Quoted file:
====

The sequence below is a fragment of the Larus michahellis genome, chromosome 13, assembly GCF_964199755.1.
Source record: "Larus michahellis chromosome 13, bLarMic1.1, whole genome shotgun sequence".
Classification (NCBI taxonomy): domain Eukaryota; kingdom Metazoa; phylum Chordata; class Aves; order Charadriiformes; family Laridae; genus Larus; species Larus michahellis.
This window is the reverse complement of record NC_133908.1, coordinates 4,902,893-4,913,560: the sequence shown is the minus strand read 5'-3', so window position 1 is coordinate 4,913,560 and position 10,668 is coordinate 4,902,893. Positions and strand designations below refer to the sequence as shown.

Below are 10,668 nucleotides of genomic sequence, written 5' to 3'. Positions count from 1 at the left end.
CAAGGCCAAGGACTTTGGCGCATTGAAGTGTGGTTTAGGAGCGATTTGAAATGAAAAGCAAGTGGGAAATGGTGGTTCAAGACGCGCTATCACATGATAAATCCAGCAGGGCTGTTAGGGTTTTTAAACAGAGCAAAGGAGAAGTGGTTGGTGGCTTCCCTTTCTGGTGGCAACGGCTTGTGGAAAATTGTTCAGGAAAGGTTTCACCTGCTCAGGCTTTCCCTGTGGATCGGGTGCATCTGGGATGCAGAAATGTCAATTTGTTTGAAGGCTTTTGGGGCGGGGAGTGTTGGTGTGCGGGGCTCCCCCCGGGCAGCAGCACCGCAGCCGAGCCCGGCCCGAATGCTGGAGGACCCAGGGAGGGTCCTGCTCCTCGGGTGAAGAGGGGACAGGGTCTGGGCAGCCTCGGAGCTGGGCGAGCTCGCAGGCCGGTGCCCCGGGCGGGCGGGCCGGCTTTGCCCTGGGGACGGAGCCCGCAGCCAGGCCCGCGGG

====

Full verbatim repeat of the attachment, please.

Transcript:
The sequence below is a fragment of the Larus michahellis genome, chromosome 13, assembly GCF_964199755.1.
Source record: "Larus michahellis chromosome 13, bLarMic1.1, whole genome shotgun sequence".
Classification (NCBI taxonomy): domain Eukaryota; kingdom Metazoa; phylum Chordata; class Aves; order Charadriiformes; family Laridae; genus Larus; species Larus michahellis.
This window is the reverse complement of record NC_133908.1, coordinates 4,902,893-4,913,560: the sequence shown is the minus strand read 5'-3', so window position 1 is coordinate 4,913,560 and position 10,668 is coordinate 4,902,893. Positions and strand designations below refer to the sequence as shown.

Below are 10,668 nucleotides of genomic sequence, written 5' to 3'. Positions count from 1 at the left end.
CAAGGCCAAGGACTTTGGCGCATTGAAGTGTGGTTTAGGAGCGATTTGAAATGAAAAGCAAGTGGGAAATGGTGGTTCAAGACGCGCTATCACATGATAAATCCAGCAGGGCTGTTAGGGTTTTTAAACAGAGCAAAGGAGAAGTGGTTGGTGGCTTCCCTTTCTGGTGGCAACGGCTTGTGGAAAATTGTTCAGGAAAGGTTTCACCTGCTCAGGCTTTCCCTGTGGATCGGGTGCATCTGGGATGCAGAAATGTCAATTTGTTTGAAGGCTTTTGGGGCGGGGAGTGTTGGTGTGCGGGGCTCCCCCCGGGCAGCAGCACCGCAGCCGAGCCCGGCCCGAATGCTGGAGGACCCAGGGAGGGTCCTGCTCCTCGGGTGAAGAGGGGACAGGGTCTGGGCAGCCTCGGAGCTGGGCGAGCTCGCAGGCCGGTGCCCCGGGCGGGCGGGCCGGCTTTGCCCTGGGGACGGAGCCCGCAGCCAGGCCCGCGGG